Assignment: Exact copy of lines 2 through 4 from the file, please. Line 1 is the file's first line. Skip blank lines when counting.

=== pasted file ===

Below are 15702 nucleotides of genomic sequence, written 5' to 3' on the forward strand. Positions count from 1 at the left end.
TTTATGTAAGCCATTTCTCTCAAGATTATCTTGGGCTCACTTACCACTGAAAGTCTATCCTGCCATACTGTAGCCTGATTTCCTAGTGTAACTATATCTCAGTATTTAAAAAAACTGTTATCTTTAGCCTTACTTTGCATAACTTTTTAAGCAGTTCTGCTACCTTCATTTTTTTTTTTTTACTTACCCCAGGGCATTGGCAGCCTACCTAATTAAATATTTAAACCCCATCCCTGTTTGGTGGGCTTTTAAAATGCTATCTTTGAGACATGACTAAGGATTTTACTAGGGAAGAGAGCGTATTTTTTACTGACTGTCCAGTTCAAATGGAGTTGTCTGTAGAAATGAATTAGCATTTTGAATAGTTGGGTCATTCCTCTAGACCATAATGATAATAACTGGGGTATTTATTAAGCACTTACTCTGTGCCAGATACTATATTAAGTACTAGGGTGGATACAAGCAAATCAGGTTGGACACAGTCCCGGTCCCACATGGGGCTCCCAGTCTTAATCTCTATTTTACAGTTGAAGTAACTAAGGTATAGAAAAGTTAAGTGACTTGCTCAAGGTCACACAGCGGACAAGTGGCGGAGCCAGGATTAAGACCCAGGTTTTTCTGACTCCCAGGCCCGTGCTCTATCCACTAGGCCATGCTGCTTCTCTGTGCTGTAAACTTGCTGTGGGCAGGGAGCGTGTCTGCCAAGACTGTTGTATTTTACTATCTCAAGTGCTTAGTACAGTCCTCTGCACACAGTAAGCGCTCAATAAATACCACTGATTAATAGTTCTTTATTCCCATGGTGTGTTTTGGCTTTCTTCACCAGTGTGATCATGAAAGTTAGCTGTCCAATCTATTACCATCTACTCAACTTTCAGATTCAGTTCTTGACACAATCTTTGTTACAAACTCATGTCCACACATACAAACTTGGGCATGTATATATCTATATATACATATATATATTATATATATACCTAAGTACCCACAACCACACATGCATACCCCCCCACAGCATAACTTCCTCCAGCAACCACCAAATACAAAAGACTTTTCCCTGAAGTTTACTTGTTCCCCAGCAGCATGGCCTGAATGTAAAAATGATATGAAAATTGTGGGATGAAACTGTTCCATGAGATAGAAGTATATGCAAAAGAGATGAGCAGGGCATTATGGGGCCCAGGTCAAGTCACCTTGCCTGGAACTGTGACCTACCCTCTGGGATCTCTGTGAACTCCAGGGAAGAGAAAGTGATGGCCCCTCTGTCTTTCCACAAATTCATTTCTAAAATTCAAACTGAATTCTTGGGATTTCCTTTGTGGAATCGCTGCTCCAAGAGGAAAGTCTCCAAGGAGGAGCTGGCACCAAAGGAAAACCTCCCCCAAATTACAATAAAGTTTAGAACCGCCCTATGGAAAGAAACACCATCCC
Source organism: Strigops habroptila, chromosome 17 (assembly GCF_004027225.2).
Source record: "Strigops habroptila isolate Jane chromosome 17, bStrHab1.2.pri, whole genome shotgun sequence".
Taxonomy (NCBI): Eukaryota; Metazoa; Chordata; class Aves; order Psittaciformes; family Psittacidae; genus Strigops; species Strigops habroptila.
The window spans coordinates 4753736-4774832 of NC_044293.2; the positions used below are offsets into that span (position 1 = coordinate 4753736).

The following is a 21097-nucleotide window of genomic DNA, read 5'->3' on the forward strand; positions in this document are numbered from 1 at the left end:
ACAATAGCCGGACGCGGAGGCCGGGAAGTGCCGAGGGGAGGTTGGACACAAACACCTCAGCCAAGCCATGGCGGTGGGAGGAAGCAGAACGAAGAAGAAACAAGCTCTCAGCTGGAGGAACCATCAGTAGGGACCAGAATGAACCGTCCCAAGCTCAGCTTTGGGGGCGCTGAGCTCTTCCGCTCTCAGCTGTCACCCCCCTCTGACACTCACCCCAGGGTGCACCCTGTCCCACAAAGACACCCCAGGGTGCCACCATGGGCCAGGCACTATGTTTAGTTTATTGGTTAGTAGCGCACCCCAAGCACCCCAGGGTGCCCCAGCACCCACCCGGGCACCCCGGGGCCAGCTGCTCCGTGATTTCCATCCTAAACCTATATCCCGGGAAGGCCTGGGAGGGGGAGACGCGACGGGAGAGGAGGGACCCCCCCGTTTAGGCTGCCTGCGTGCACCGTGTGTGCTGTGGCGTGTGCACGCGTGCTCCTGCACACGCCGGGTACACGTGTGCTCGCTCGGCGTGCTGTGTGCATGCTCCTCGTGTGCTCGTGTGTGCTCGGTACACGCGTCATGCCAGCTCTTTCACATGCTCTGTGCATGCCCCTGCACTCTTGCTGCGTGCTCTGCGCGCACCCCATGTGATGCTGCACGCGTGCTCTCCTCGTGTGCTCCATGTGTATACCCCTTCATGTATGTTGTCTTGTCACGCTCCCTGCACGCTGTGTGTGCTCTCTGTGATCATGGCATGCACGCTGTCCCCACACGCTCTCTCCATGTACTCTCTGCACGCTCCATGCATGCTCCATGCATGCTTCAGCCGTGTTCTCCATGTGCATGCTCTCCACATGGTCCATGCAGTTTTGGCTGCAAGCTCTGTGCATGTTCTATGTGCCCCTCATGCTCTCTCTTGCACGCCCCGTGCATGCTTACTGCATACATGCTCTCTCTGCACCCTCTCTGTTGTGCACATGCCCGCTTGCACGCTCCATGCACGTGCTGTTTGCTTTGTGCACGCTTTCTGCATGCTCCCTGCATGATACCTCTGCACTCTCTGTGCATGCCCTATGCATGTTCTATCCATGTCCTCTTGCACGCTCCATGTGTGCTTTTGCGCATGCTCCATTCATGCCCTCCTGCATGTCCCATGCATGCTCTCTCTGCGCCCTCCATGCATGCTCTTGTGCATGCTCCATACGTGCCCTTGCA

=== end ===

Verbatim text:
TTTATGTAAGCCATTTCTCTCAAGATTATCTTGGGCTCACTTACCACTGAAAGTCTATCCTGCCATACTGTAGCCTGATTTCCTAGTGTAACTATATCTCAGTATTTAAAAAAACTGTTATCTTTAGCCTTACTTTGCATAACTTTTTAAGCAGTTCTGCTACCTTCATTTTTTTTTTTTTACTTACCCCAGGGCATTGGCAGCCTACCTAATTAAATATTTAAACCCCATCCCTGTTTGGTGGGCTTTTAAAATGCTATCTTTGAGACATGACTAAGGATTTTACTAGGGAAGAGAGCGTATTTTTTACTGACTGTCCAGTTCAAATGGAGTTGTCTGTAGAAATGAATTAGCATTTTGAATAGTTGGGTCATTCCTCTAGACCATAATGATAATAACTGGGGTATTTATTAAGCACTTACTCTGTGCCAGATACTATATTAAGTACTAGGGTGGATACAAGCAAATCAGGTTGGACACAGTCCCGGTCCCACATGGGGCTCCCAGTCTTAATCTCTATTTTACAGTTGAAGTAACTAAGGTATAGAAAAGTTAAGTGACTTGCTCAAGGTCACACAGCGGACAAGTGGCGGAGCCAGGATTAAGACCCAGGTTTTTCTGACTCCCAGGCCCGTGCTCTATCCACTAGGCCATGCTGCTTCTCTGTGCTGTAAACTTGCTGTGGGCAGGGAGCGTGTCTGCCAAGACTGTTGTATTTTACTATCTCAAGTGCTTAGTACAGTCCTCTGCACACAGTAAGCGCTCAATAAATACCACTGATTAATAGTTCTTTATTCCCATGGTGTGTTTTGGCTTTCTTCACCAGTGTGATCATGAAAGTTAGCTGTCCAATCTATTACCATCTACTCAACTTTCAGATTCAGTTCTTGACACAATCTTTGTTACAAACTCATGTCCACACATACAAACTTGGGCATGTATATATCTATATATACATATATATATTATATATATACCTAAGTACCCACAACCACACATGCATACCCCCCCACAGCATAACTTCCTCCAGCAACCACCAAATACAAAAGACTTTTCCCTGAAGTTTACTTGTTCCCCAGCAGCATGGCCTGAATGTAAAAATGATATGAAAATTGTGGGATGAAACTGTTCCATGAGATAGAAGTATATGCAAAAGAGATGAGCAGGGCATTATGGGGCCCAGGTCAAGTCACCTTGCCTGGAACTGTGACCTACCCTCTGGGATCTCTGTGAACTCCAGGGAAGAGAAAGTGATGGCCCCTCTGTCTTTCCACAAATTCATTTCTAAAATTCAAACTGAATTCTTGGGATTTCCTTTGTGGAATCGCTGCTCCAAGAGGAAAGTCTCCAAGGAGGAGCTGGCACCAAAGGAAAACCTCCCCCAAATTACAATAAAGTTTAGAACCGCCCTATGGAAAGAAACACCATCCC
Source organism: Strigops habroptila, chromosome 17 (assembly GCF_004027225.2).
Source record: "Strigops habroptila isolate Jane chromosome 17, bStrHab1.2.pri, whole genome shotgun sequence".